A nurse who described himself as an “angel turned evil” will be sentenced to life imprisonment on Tuesday after he was convicted of a murderous spate of poisonings at a hospital where he may have gained employment without proper qualifications.
Police believe Victorino Chua, 49, who induced a series of lethal or life-threatening insulin overdoses in his victims, may have secured work in NHS hospitals with fake credentials when he arrived in Britain from his native Philippines in 2002.
The ease with which the nurse may have gained employment by providing just photocopies of his claimed qualifications has prompted Greater Manchester Police to write to four government departments, including the Department of Health, to express concern about the vetting processes for nurses from the Philippines.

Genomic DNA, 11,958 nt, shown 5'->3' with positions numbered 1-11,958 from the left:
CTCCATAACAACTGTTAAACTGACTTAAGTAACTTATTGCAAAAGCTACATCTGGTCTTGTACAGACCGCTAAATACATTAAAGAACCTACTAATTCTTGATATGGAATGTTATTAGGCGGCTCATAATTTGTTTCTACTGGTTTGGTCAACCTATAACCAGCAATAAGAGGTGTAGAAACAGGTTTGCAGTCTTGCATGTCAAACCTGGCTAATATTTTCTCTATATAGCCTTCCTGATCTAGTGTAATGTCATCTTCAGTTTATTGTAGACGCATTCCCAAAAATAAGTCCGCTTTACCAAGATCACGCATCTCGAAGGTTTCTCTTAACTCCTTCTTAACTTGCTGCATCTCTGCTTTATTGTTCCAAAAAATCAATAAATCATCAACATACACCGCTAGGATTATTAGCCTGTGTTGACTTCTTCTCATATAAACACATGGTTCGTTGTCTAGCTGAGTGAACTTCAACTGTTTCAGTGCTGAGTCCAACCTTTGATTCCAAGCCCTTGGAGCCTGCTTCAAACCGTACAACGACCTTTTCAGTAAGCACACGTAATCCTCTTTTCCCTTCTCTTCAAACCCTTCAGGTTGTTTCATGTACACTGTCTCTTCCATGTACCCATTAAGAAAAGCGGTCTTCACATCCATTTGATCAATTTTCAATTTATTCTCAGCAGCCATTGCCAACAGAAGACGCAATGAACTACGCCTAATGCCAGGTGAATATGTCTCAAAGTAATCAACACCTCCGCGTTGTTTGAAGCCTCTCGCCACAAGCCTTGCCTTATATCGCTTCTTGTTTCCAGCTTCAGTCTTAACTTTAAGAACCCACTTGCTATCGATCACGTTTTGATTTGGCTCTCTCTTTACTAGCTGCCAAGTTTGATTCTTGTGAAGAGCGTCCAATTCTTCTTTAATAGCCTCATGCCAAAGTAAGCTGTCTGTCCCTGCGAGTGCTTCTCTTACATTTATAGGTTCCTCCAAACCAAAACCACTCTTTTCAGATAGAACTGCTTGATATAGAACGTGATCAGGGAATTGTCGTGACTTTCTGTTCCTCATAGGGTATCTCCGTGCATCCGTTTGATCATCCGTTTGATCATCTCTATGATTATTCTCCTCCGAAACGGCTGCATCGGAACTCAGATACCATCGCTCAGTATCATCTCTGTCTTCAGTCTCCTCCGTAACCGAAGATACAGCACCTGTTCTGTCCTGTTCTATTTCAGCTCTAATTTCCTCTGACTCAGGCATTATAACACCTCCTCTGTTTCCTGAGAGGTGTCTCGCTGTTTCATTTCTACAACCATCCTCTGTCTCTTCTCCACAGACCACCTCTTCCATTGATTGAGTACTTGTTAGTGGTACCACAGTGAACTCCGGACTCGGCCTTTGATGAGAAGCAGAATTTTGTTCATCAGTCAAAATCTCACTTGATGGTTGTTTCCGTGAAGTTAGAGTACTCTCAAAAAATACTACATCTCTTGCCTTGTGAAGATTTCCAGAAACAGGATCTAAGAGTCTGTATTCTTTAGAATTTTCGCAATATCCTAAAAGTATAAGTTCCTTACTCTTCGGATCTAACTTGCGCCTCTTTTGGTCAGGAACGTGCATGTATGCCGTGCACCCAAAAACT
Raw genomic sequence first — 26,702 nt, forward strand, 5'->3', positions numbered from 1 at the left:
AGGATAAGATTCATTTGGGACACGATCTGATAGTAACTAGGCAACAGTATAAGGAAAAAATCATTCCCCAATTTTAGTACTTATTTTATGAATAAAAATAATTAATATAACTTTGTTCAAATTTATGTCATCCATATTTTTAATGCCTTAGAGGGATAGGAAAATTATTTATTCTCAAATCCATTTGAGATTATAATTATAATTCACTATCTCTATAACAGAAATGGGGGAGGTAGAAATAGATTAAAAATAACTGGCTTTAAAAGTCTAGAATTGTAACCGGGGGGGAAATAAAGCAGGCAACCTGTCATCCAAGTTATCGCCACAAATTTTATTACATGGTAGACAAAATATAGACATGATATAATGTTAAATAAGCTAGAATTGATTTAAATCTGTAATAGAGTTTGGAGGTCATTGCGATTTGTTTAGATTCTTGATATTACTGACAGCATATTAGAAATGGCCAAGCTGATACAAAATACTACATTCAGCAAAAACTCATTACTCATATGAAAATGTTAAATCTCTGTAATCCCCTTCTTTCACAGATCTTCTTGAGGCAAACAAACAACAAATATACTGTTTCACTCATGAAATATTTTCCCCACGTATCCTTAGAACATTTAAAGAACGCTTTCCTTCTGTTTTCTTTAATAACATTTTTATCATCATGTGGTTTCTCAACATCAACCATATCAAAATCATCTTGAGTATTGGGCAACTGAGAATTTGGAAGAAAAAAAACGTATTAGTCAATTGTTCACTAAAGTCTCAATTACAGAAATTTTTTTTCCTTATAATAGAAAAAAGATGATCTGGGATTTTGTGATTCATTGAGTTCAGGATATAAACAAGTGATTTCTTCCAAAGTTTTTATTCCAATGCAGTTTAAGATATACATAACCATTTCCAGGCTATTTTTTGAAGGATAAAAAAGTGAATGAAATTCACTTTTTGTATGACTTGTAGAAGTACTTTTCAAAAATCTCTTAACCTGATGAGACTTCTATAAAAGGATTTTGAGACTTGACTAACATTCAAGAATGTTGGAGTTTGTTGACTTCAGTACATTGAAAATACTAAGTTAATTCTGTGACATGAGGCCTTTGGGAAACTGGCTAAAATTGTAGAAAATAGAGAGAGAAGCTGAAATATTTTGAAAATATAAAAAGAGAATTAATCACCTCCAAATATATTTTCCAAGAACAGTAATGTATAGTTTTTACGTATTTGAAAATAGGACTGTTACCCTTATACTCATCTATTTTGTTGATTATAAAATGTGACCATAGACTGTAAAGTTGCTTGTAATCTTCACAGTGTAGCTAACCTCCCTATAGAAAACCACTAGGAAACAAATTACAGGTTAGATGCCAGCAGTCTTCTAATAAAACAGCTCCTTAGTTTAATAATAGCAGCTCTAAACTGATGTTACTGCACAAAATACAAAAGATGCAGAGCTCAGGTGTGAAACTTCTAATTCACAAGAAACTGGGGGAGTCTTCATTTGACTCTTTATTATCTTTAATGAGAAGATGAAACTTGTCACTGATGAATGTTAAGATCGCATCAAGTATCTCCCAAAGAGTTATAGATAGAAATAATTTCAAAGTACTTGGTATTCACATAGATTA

In the letter, GMP described Chua as a “narcissistic psychopath” and said they had identified “significant opportunities for fraud in the qualification process for nurses in the Philippines”. The Filipino father-of-two showed no emotion as he was convicted of 33 separate charges, including two of murder and 22 of attempted grievous bodily harm, while working with mainly elderly patients at Stepping Hill Hospital.
The convictions opened the way for his 21 victims to sue the hospital trust for compensation as it emerged that detectives believe Chua may have carried out other attacks in the Philippines and potentially elsewhere in the UK. Three victims have already begun proceedings against the NHS trust which runs Stepping Hill.
Both the Stockport NHS Foundation Trust and the Nursing and Midwifery Council (NMC) have insisted that Chua had complied with the registration requirements in place when he first came to Britain in 2003. The NMC said it had tightened its registration procedures for staff from the Philippines.